Analysis of a population of cell which are actively replicating can be achieved by fluorescence labeling of the nuclei and then analyzing the fluorescence properties of each cell in the population. Quiescent and G1 cells will have one copy of DNA and when stained with stoichiometric fluorescent intercalating dyes will have 1X fluorescence intensity. Cells in G2/M phase of the cell cycle will have two copies of DNA and accordingly will have 2X intensity. The cells in S phase are synthesizing DNA and thus will have fluorescence values between the 1X and 2X populations. The resulting analysis histogram consists of three populations: two Gaussian curves (1X and 2X peaks) and the S-phase population.
Propidium Iodide (PI) is most commonly used as a fluorescent molecule that intercalates into the major groove of double-stranded DNA and can be excited at 488 nm with a broad emission centered around 600 nm. Since PI can also bind to double-stranded RNA, it is necessary to treat the cells with RNase for optimal DNA resolution. Certain cells have a tendency to adhere to one another forming doublets, triplets and aggregates. Despite the hydrodynamic focusing that occurs at the flow cytometer’s laser intercept, more than one cell sometimes passes through the laser simultaneously. This can result in the recording of what appears to be single cells with very bright fluorescence which are in actuality doublets or more e.g two cells in G0/1 that are stuck together will have as much nuclear fluorescence as one G2/M cell. As a result, during analysis, the G2/M percentages will appear erroneously high. The probability of doublets will increase when flowing at high event rates or a high pressure differential. Proper sample preparation and pre-filtering of the sample can minimize doublets or clumps of cells. Aggregates and simultaneously read events are sometimes unavoidable during the acquisition part of cell cycle analysis. Exclusion of “non-single” cells from later analysis is accomplished through the use of signal pulse processing by the cytometer and careful optimization by the operator.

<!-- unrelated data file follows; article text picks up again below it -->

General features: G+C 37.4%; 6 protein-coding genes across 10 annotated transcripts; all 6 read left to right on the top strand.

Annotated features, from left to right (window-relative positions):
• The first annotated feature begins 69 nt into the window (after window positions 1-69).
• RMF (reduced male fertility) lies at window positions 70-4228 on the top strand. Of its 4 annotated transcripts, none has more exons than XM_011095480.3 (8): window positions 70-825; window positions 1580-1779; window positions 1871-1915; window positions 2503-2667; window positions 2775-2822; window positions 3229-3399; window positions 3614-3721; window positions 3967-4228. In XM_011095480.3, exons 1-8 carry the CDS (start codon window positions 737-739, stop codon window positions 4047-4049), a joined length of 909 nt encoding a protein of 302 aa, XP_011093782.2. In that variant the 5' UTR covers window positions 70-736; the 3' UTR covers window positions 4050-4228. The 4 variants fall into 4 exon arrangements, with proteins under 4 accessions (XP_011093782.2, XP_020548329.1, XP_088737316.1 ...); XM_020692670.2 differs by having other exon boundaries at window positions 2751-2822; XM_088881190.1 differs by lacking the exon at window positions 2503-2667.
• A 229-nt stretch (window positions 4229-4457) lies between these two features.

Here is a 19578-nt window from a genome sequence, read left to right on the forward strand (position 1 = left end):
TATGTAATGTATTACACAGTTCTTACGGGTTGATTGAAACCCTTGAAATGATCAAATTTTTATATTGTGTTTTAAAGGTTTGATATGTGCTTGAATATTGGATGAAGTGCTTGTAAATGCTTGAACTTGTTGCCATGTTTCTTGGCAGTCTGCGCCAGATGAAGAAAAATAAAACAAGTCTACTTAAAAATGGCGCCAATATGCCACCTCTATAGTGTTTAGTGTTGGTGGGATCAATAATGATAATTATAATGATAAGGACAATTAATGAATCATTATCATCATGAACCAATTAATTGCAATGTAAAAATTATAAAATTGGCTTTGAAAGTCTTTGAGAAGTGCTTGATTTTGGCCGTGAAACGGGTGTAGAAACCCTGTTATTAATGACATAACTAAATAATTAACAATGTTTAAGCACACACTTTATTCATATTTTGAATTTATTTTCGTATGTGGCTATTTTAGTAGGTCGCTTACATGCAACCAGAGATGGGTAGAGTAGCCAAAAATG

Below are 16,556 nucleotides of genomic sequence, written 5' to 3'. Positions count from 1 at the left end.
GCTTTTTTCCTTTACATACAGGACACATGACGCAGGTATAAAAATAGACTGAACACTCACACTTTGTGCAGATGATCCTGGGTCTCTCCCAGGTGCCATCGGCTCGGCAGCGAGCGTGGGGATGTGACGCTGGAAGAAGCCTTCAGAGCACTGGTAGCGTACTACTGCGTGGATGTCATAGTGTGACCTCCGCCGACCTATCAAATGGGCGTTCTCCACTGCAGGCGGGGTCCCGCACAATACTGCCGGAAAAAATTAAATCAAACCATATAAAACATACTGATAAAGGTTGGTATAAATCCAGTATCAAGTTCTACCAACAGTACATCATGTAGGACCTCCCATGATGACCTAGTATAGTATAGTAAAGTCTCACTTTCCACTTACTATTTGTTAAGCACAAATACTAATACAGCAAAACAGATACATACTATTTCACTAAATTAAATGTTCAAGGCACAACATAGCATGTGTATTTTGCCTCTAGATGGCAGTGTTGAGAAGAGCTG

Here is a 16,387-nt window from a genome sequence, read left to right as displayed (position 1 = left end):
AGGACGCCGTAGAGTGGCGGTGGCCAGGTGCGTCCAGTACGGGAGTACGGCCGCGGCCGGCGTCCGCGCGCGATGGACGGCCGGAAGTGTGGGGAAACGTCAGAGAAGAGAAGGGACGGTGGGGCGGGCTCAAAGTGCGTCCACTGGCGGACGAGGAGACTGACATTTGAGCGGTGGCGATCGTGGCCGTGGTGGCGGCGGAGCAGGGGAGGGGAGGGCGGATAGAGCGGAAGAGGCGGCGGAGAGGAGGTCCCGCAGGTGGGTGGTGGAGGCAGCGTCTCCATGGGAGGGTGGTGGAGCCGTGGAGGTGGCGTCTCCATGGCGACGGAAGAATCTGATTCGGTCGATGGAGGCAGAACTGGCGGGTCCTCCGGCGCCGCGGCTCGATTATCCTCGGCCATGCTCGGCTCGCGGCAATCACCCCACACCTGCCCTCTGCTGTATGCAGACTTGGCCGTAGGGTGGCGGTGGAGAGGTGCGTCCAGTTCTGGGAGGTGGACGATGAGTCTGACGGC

This is done by preparing the following plots:
The middle plot shows pulse width versus area. This plot is used to distinguish between single cells and aggregates. Single cells (G0/1 or G2/M) will have similar pulse width (transit time) values. Aggregates will have larger width values and can be easily seen on the plot to the right of the single cell region. Single cells are gated and an FL2-Area histogram is drawn and formatted to show only the events inside of the single cell region.
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